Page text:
How Hybrid Cars work / Two Types of Hybrids
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by Neva J. Howell unless otherwise noted
Combining the power of electric motors and gas engines
Hybrid vehicles operate effortlessly by combining an electricity-run motor, a gasoline engine and maximum-powered batteries. The battery gives off energy for the electric motor and recharges when it recaptures the energy that is usually lost when the car is lessening its acceleration or while it is coasting.
Regenerative breaking is the name coined for this process. If the need arises, the energy coming from the gas engine can be put into diversion to put some charging on the battery at the same instant. Because of this process of charging, hybrid cars do not need to be put in plugs.
It is best to put distinguish hybrid cars into two categories in order to understand better the functions of the batteries, the engine and the electric motor put together. There are two kinds of hybrids: the mild hybrids and the full hybrids. Each of these kinds have different approaches when combining the three components. Also read more on types of hybrid cars here
1. Mild hybrids
In this type of hybrid car, the electric motor is only an assistant when it comes to operating the main propulsion. It is the gas engine that gives the major energy needed.
In this setup, the motor is dependent on the gas engine for its operation. The electric motor is capable of eating up electricity from the batteries, or it can come up with energy for it, but the electric motor cannot do these functions at the same time. This technology is used for two of Honda’s hybrid models, the Insight and the Civic hybrid.
2. Full hybrids
The distinction of the full hybrid from the mild variety is that the electric motor and the gas engine can operate on its own. In most instances, the electric motor can function by itself in low speed, and once it picks up, the gasoline engine automatically takes over. Both the motor and the engine can function together if the car is in hard acceleration.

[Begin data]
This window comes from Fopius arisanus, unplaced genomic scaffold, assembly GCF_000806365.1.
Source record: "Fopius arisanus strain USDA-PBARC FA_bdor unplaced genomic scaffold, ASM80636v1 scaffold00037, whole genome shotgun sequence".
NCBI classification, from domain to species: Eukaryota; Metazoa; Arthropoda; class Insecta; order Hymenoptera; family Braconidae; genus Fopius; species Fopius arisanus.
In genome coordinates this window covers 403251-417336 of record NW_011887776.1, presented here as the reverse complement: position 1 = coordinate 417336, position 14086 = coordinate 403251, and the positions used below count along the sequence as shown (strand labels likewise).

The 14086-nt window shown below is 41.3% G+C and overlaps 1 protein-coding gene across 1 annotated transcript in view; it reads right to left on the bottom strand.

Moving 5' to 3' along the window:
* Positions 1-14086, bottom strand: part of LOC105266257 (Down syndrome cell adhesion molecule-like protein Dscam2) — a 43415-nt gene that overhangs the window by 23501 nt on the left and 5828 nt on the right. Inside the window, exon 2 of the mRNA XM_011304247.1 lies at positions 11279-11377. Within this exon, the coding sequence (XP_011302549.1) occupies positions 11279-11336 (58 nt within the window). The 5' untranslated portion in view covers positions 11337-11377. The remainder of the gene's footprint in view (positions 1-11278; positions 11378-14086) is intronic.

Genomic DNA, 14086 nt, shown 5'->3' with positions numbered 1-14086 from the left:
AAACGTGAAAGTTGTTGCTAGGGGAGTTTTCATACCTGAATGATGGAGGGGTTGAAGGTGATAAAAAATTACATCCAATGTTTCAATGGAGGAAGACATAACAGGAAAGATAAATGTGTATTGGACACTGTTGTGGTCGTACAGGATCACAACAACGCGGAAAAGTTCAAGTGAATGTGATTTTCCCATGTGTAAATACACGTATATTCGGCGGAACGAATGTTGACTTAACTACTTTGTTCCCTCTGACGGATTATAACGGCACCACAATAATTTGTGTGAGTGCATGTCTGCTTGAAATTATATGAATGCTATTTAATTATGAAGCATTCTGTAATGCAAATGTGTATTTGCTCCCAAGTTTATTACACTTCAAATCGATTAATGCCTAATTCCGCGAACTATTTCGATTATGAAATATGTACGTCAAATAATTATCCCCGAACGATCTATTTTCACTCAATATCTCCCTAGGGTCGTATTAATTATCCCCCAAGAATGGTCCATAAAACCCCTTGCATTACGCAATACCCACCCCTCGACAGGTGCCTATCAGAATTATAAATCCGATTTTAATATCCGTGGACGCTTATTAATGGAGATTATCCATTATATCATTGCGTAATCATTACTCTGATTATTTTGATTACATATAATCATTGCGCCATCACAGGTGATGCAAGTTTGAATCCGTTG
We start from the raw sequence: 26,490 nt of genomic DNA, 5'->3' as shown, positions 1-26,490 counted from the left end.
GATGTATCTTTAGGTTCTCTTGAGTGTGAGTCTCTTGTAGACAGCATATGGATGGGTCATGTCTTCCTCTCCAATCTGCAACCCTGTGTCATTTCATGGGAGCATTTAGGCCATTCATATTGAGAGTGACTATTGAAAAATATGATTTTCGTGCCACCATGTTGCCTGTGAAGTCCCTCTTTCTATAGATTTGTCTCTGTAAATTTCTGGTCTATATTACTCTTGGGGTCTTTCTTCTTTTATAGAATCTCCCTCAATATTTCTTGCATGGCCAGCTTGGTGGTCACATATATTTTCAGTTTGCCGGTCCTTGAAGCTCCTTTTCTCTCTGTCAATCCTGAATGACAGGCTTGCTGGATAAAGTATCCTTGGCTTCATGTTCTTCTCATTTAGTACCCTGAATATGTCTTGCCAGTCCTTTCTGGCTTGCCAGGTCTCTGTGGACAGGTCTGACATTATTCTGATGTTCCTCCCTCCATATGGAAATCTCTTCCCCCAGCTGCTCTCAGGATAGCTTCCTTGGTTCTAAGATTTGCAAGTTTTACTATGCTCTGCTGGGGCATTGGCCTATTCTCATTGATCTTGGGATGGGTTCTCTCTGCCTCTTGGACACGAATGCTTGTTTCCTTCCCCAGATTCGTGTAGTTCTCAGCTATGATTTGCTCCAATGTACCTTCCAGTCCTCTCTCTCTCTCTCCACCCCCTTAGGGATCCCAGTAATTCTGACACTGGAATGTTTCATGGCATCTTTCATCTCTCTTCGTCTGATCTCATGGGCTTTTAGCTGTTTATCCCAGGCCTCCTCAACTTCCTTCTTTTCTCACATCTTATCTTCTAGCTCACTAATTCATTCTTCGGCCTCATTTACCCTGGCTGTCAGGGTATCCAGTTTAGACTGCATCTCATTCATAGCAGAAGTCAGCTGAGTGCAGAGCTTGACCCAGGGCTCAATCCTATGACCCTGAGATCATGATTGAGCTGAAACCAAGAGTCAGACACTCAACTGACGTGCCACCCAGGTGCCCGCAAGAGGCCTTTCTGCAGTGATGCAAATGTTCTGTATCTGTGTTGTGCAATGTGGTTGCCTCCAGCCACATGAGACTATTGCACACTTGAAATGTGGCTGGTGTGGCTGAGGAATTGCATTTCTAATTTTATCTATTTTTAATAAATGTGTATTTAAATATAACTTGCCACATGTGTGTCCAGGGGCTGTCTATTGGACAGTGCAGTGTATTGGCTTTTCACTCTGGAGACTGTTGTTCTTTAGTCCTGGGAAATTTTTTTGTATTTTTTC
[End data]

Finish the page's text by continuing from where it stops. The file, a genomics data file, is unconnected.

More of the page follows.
This combined effort provides the car the power that it needs for that situation. Full hybrid cars can consume and build up electricity simultaneously. The full hybrid setup can be found in models such as the popular Toyota Prius, the Mercury Mariner Hybrid, and the Escape hybrid from Ford.
As an example, one can look at the way the Toyota Prius functions. The Prius runs on a technology called the Hybrid Synergy Drive, which involves a power split device to combine the energy of the electric motor and the gas engine. The HSD enables a effortless switching of power sources that the car driver would not notice in the slightest while driving.
Unlike the other mild hybrid types, the Prius can be operated by the electric motor alone powered by the battery pack. As a result, a motorist can drive silently for short amounts of time. The Honda hybrids on this level cannot function just by the electric motor.
While speeding up a highway, the Prius utilizes the gas engine as its main operator, and can get assistance from the generator if needed. Then this hybrid car shuts off the gas engine automatically during stops. This contributes greatly in mileage improvement and produces less emission.
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